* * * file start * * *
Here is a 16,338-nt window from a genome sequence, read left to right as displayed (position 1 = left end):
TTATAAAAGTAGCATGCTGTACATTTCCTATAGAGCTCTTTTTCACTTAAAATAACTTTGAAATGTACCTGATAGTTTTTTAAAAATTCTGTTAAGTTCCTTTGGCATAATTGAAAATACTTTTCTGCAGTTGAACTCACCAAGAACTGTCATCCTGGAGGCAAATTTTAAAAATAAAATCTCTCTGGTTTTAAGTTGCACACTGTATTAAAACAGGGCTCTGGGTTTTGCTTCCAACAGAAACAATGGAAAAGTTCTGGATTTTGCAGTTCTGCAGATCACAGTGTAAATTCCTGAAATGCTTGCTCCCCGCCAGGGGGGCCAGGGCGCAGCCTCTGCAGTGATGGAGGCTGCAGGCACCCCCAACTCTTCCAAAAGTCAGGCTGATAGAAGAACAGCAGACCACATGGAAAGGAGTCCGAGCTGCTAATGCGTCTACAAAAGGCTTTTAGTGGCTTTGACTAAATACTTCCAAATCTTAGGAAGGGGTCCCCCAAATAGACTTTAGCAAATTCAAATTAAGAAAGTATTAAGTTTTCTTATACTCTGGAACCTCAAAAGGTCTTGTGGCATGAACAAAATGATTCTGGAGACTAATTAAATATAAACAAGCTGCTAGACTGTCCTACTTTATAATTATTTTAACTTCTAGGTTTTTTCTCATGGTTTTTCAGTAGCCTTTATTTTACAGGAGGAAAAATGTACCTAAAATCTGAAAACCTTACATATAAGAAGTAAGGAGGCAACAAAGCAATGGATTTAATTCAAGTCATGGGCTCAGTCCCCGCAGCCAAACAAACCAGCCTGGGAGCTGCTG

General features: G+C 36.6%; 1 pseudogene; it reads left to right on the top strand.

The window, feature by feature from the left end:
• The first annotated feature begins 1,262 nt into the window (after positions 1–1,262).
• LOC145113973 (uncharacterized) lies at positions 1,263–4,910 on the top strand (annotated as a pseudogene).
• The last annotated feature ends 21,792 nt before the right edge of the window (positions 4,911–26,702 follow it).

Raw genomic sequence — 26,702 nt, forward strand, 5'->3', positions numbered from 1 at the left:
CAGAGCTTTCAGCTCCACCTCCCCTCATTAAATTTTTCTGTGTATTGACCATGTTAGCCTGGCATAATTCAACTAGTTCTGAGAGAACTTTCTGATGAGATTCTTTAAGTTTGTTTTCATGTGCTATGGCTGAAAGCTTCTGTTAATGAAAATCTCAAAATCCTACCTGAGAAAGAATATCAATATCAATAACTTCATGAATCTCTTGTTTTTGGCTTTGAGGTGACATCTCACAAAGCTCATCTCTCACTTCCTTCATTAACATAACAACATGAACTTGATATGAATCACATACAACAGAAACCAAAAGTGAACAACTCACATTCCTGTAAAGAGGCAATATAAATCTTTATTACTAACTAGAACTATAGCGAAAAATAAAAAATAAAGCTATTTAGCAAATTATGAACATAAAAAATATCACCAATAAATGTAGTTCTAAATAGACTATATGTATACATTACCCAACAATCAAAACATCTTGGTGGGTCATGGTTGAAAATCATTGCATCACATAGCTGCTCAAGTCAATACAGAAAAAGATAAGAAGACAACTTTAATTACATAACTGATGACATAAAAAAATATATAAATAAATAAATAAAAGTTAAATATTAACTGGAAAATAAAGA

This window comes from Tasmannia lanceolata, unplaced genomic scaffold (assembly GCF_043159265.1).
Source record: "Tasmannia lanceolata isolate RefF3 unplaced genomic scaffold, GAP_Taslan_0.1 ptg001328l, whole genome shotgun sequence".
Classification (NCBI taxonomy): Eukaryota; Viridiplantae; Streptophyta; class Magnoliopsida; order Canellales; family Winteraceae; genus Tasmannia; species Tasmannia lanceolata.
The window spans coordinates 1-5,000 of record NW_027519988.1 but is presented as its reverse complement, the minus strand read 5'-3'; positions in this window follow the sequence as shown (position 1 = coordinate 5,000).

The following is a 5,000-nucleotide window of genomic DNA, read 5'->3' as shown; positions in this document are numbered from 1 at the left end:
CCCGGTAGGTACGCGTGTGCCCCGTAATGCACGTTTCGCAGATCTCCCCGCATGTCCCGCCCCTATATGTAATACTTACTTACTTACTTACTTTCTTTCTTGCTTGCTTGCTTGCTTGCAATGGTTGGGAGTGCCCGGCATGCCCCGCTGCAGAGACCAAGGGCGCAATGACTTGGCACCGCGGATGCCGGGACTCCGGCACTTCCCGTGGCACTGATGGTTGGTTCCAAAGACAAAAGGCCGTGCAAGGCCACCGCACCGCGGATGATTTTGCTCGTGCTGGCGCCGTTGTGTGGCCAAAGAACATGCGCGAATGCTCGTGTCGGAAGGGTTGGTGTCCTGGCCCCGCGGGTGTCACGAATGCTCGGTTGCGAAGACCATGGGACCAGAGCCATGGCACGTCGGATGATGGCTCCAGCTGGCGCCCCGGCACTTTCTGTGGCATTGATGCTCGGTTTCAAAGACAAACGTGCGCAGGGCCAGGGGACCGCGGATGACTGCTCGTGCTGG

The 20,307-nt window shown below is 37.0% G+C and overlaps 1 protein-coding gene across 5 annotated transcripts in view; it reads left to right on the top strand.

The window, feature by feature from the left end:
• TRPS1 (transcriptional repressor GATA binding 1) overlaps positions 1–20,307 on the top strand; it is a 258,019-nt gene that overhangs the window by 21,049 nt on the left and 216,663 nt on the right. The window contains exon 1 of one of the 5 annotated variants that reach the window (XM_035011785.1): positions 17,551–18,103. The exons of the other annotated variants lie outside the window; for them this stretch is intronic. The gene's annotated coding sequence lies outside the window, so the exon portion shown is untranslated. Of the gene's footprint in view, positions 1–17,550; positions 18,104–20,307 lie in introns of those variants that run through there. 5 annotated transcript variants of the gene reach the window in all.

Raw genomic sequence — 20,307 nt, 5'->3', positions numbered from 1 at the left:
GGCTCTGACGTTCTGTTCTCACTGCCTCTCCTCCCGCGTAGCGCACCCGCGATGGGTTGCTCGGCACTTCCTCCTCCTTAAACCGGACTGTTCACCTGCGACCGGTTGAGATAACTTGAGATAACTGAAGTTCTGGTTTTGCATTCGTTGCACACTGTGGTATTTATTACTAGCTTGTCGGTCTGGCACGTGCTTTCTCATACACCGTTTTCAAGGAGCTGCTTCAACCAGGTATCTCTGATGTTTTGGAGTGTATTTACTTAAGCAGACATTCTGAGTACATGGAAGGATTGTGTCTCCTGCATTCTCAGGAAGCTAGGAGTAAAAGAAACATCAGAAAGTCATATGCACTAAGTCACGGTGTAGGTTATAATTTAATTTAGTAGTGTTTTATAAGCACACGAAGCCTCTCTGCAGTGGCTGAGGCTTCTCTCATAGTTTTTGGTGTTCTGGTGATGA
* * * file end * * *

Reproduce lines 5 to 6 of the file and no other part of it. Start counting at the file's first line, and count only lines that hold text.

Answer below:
• The first annotated feature begins 1,262 nt into the window (after positions 1–1,262).
• LOC145113973 (uncharacterized) lies at positions 1,263–4,910 on the top strand (annotated as a pseudogene).